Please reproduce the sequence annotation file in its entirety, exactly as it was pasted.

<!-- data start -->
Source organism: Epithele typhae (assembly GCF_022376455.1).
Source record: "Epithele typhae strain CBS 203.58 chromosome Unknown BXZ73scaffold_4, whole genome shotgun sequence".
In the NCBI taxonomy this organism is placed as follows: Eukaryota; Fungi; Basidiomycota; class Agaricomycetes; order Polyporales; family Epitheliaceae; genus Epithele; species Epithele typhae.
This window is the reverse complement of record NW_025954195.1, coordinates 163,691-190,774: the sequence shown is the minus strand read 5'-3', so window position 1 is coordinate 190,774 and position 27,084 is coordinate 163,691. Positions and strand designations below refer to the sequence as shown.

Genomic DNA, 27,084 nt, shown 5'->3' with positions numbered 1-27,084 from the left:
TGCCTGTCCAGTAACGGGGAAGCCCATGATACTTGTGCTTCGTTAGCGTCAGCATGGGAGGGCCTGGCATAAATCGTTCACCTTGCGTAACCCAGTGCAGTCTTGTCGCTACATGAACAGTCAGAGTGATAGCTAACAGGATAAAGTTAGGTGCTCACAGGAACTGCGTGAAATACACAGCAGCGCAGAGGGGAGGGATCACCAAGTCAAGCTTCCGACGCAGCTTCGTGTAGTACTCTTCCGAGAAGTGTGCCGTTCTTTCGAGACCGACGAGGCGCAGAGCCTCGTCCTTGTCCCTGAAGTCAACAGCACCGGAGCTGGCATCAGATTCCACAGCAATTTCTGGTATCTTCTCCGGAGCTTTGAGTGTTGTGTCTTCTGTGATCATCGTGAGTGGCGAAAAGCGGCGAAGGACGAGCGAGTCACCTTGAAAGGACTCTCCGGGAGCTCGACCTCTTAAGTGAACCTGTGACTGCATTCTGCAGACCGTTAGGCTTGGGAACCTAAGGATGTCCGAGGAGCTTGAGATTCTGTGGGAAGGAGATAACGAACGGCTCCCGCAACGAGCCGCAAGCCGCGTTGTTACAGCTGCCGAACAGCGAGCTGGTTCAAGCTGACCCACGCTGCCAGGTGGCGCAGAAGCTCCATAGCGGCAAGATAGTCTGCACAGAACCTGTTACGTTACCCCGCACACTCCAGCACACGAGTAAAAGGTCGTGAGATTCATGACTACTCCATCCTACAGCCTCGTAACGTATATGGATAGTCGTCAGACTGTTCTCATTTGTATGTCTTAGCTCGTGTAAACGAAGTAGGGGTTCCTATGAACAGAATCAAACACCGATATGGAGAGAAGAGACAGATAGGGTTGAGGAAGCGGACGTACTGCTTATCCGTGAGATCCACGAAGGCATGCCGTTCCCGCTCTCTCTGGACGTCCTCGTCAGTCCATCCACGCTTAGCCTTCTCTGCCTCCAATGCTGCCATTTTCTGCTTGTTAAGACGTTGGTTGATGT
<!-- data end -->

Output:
Source organism: Epithele typhae (assembly GCF_022376455.1).
Source record: "Epithele typhae strain CBS 203.58 chromosome Unknown BXZ73scaffold_4, whole genome shotgun sequence".
In the NCBI taxonomy this organism is placed as follows: Eukaryota; Fungi; Basidiomycota; class Agaricomycetes; order Polyporales; family Epitheliaceae; genus Epithele; species Epithele typhae.
This window is the reverse complement of record NW_025954195.1, coordinates 163,691-190,774: the sequence shown is the minus strand read 5'-3', so window position 1 is coordinate 190,774 and position 27,084 is coordinate 163,691. Positions and strand designations below refer to the sequence as shown.

Genomic DNA, 27,084 nt, shown 5'->3' with positions numbered 1-27,084 from the left:
TGCCTGTCCAGTAACGGGGAAGCCCATGATACTTGTGCTTCGTTAGCGTCAGCATGGGAGGGCCTGGCATAAATCGTTCACCTTGCGTAACCCAGTGCAGTCTTGTCGCTACATGAACAGTCAGAGTGATAGCTAACAGGATAAAGTTAGGTGCTCACAGGAACTGCGTGAAATACACAGCAGCGCAGAGGGGAGGGATCACCAAGTCAAGCTTCCGACGCAGCTTCGTGTAGTACTCTTCCGAGAAGTGTGCCGTTCTTTCGAGACCGACGAGGCGCAGAGCCTCGTCCTTGTCCCTGAAGTCAACAGCACCGGAGCTGGCATCAGATTCCACAGCAATTTCTGGTATCTTCTCCGGAGCTTTGAGTGTTGTGTCTTCTGTGATCATCGTGAGTGGCGAAAAGCGGCGAAGGACGAGCGAGTCACCTTGAAAGGACTCTCCGGGAGCTCGACCTCTTAAGTGAACCTGTGACTGCATTCTGCAGACCGTTAGGCTTGGGAACCTAAGGATGTCCGAGGAGCTTGAGATTCTGTGGGAAGGAGATAACGAACGGCTCCCGCAACGAGCCGCAAGCCGCGTTGTTACAGCTGCCGAACAGCGAGCTGGTTCAAGCTGACCCACGCTGCCAGGTGGCGCAGAAGCTCCATAGCGGCAAGATAGTCTGCACAGAACCTGTTACGTTACCCCGCACACTCCAGCACACGAGTAAAAGGTCGTGAGATTCATGACTACTCCATCCTACAGCCTCGTAACGTATATGGATAGTCGTCAGACTGTTCTCATTTGTATGTCTTAGCTCGTGTAAACGAAGTAGGGGTTCCTATGAACAGAATCAAACACCGATATGGAGAGAAGAGACAGATAGGGTTGAGGAAGCGGACGTACTGCTTATCCGTGAGATCCACGAAGGCATGCCGTTCCCGCTCTCTCTGGACGTCCTCGTCAGTCCATCCACGCTTAGCCTTCTCTGCCTCCAATGCTGCCATTTTCTGCTTGTTAAGACGTTGGTTGATGT